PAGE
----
|Year : 2017 | Volume
| Issue : 4 | Page : 152-156
Oral hygiene practices among patients seen in the general outpatient clinic of a tertiary health center
Ibrahim Aliyu1, Godpower Chinedu Michael2, Lawal O Teslim3, Zainab F Ibrahim4
1 Department of Paediatrics, Aminu Kano Teaching Hospital/Bayero University Kano, Kano, Nigeria
2 Department of Family Medicine, Aminu Kano Teaching Hospital, Kano, Nigeria
3 Department of Paediatrics, Federal Medical Centre, Birnin Kebbi, Nigeria
4 Department of Nursing, Aminu Kano Teaching Hospital, Kano, Nigeria
|Date of Web Publication||14-Dec-2017|
Department of Paediatrics, Aminu Kano Teaching Hospital, Kano
Introduction: Over the years, incidence of dental diseases has significantly decreased in most developed countries because they have adopted a healthy lifestyle with established effective oral preventive health programs but in most developing countries, the reverse is the case. Materials and Methods: This was a crosssectional study conducted between February and May 2017. One hundred and ten adults seen in the General Outpatient Clinic of Aminu Kano Teaching Hospital, Kano, were consecutively recruited, and a pretested questionnaire was administered by trained assistants. Results: There were 59 (53.6%) males and 51 (46.4%) females with maletofemale ratio of 1.2:1. Toothbrush with paste (46.4%) was the most common material for oral cleaning; and majority changed their toothbrush after 4–11 months. The frequency of oral cleaning was mostly twice per day (43.6%), and the duration was from 2 to 20 min with mean of 5.6 ± 3.4 min. Only 13.1% use dental floss, and 35 (31.8%) of the respondents use mouthwash. Majority of the respondents across the educational qualification subgroups spent 4 min or more in oral cleaning; however, this observation was not statistically significant (Chisquare [χ2] = 4.773, df = 3, P = 0.202); similarly tooth picking for food debris was common among all the subgroups though this was not statistically significant (Fisher's exact test = 5.844, P = 0.089). Wooden toothpick was commonly used across all educational subgroups; whereas use of dental filaments were observed among those with tertiary qualification (χ2 = 27.215, df = 7, P = 0.000). Conclusion: Oral hygiene practices poor in our patients, the use of dental filaments for teeth picking was unacceptably low.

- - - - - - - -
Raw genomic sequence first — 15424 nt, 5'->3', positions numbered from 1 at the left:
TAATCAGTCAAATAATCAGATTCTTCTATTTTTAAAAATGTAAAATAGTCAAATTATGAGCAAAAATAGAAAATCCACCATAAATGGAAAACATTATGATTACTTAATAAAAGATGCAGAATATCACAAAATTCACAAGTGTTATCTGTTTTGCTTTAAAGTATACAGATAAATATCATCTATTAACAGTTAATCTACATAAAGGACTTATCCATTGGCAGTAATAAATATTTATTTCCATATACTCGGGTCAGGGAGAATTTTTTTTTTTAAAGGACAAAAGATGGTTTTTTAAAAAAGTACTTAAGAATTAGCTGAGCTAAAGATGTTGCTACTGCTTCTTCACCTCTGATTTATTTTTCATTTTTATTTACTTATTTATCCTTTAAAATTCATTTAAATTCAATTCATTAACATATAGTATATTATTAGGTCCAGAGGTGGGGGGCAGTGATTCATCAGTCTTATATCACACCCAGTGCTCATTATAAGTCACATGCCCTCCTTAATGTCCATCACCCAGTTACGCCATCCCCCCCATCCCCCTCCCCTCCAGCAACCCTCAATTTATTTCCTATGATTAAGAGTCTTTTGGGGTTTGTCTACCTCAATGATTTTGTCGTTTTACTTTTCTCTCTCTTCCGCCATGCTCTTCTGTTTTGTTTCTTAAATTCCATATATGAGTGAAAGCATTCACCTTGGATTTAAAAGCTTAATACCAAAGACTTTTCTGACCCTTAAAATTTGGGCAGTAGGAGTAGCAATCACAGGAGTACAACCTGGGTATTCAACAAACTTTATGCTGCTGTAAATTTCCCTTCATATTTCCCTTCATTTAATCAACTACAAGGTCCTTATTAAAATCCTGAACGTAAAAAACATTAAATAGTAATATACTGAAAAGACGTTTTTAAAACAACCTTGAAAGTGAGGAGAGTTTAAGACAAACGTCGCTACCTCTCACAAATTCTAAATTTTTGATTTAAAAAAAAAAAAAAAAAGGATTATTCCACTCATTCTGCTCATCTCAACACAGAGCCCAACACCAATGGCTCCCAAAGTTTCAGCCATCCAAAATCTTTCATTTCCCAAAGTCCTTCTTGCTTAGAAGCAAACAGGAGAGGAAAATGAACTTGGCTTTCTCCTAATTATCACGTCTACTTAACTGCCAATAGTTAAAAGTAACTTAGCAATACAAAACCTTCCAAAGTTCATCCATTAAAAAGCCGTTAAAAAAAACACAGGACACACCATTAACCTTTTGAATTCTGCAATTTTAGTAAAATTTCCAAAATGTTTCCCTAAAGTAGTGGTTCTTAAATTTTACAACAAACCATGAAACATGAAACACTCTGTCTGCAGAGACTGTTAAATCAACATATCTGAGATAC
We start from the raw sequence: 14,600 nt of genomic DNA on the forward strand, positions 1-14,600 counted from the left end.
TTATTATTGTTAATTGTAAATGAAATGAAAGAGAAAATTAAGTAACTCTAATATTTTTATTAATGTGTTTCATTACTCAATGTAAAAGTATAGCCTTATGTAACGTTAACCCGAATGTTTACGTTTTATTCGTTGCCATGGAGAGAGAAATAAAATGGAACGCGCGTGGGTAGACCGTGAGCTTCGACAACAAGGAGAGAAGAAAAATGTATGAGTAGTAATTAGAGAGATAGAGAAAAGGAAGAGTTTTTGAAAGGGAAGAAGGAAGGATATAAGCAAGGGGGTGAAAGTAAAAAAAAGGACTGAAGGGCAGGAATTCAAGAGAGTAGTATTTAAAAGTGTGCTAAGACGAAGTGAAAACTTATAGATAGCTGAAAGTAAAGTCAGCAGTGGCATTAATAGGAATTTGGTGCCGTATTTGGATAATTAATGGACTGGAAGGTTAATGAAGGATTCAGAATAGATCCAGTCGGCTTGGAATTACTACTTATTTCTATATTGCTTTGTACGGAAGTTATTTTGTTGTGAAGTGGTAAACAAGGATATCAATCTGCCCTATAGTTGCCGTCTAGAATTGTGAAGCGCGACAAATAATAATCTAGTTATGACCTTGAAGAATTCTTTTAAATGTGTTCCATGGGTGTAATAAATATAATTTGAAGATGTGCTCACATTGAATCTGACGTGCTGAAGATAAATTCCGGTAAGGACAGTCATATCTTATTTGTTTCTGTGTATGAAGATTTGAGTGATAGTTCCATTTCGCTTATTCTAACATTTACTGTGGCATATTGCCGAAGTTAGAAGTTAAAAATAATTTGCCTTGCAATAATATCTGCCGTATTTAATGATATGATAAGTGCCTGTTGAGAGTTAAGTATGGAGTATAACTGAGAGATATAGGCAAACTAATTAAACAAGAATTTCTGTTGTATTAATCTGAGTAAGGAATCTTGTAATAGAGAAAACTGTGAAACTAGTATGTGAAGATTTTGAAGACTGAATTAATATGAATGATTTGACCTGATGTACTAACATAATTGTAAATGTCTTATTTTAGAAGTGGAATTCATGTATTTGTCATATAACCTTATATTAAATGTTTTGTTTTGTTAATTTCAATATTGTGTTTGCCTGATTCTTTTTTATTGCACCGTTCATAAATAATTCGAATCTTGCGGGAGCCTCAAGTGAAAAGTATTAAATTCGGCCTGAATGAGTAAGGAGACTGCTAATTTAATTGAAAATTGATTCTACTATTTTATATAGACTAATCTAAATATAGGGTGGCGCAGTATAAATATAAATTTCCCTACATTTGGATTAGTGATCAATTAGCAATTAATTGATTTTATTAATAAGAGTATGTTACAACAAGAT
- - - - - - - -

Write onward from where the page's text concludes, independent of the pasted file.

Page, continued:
Keywords: Dental floss, fluoride, oral hygiene practice, toothbrush and paste, toothpicks
|How to cite this article:|
Aliyu I, Michael GC, Teslim LO, Ibrahim ZF. Oral hygiene practices among patients seen in the general outpatient clinic of a tertiary health center. SRM J Res Dent Sci 2017;8:152-6
|How to cite this URL:|
Aliyu I, Michael GC, Teslim LO, Ibrahim ZF. Oral hygiene practices among patients seen in the general outpatient clinic of a tertiary health center. SRM J Res Dent Sci [serial online] 2017 [cited 2018 Jul 15];8:152-6. Available from: http://www.srmjrds.in/text.asp?2017/8/4/152/220803
| Introduction|| |
Over the years, the incidence of dental diseases has significantly decreased in most developed countries because they have adopted a healthy lifestyle with established effective oral preventive health programs and effective use of fluoride, but in most developing countries, the reverse is the case with increasing incidence of dental caries reported.,,, However, a proper understanding of oral hygiene practices among our patients is paramount to an effective preventive measures; this study, therefore, seeks to determine the level of understanding, the practice of oral hygiene among adult clienteles seen in our health facility.
| Materials and Methods|| |
The study location was in Kano which is the capital of Kano State located in North-West Nigeria. The inhabitants are mostly Hausas and Fulanis though being a cosmopolitan city other minority tribes, and foreign nationals are also inhabitants. The Teaching Hospital was established in August 1988, and it takes care of over 10 million people; we also receive referrals from neighboring towns and states, and the General Outpatient Clinic treats about 250 patients on a daily basis.
This was a cross-sectional study conducted between February and May 2017. One hundred and ten adults seen in the General Outpatient Clinic of Aminu Kano Teaching Hospital, Kano, were consecutively recruited, and a pretested questionnaire was administered by trained Medical doctors and research assistants.
The minimum sample size was determined using the following formula: